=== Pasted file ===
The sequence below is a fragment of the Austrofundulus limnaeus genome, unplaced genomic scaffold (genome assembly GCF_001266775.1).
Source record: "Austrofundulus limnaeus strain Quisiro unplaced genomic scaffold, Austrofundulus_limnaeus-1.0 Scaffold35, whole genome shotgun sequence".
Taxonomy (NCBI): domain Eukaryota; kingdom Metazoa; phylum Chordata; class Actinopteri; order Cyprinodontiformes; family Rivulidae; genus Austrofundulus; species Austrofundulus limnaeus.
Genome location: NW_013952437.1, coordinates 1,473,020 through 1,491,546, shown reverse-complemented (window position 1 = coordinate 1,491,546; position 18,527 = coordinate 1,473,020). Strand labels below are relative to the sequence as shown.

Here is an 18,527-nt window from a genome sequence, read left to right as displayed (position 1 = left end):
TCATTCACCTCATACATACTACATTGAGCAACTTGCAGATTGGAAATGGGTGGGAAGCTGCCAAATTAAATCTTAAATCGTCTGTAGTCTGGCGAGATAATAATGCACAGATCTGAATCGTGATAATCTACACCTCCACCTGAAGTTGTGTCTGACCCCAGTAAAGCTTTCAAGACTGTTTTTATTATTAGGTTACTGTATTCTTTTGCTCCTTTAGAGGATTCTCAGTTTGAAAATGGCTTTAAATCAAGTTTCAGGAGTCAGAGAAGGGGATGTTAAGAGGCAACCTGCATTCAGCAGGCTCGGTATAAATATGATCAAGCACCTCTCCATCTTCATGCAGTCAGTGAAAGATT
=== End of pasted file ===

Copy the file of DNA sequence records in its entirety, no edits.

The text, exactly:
The sequence below is a fragment of the Austrofundulus limnaeus genome, unplaced genomic scaffold (genome assembly GCF_001266775.1).
Source record: "Austrofundulus limnaeus strain Quisiro unplaced genomic scaffold, Austrofundulus_limnaeus-1.0 Scaffold35, whole genome shotgun sequence".
Taxonomy (NCBI): domain Eukaryota; kingdom Metazoa; phylum Chordata; class Actinopteri; order Cyprinodontiformes; family Rivulidae; genus Austrofundulus; species Austrofundulus limnaeus.
Genome location: NW_013952437.1, coordinates 1,473,020 through 1,491,546, shown reverse-complemented (window position 1 = coordinate 1,491,546; position 18,527 = coordinate 1,473,020). Strand labels below are relative to the sequence as shown.

Here is an 18,527-nt window from a genome sequence, read left to right as displayed (position 1 = left end):
TCATTCACCTCATACATACTACATTGAGCAACTTGCAGATTGGAAATGGGTGGGAAGCTGCCAAATTAAATCTTAAATCGTCTGTAGTCTGGCGAGATAATAATGCACAGATCTGAATCGTGATAATCTACACCTCCACCTGAAGTTGTGTCTGACCCCAGTAAAGCTTTCAAGACTGTTTTTATTATTAGGTTACTGTATTCTTTTGCTCCTTTAGAGGATTCTCAGTTTGAAAATGGCTTTAAATCAAGTTTCAGGAGTCAGAGAAGGGGATGTTAAGAGGCAACCTGCATTCAGCAGGCTCGGTATAAATATGATCAAGCACCTCTCCATCTTCATGCAGTCAGTGAAAGATT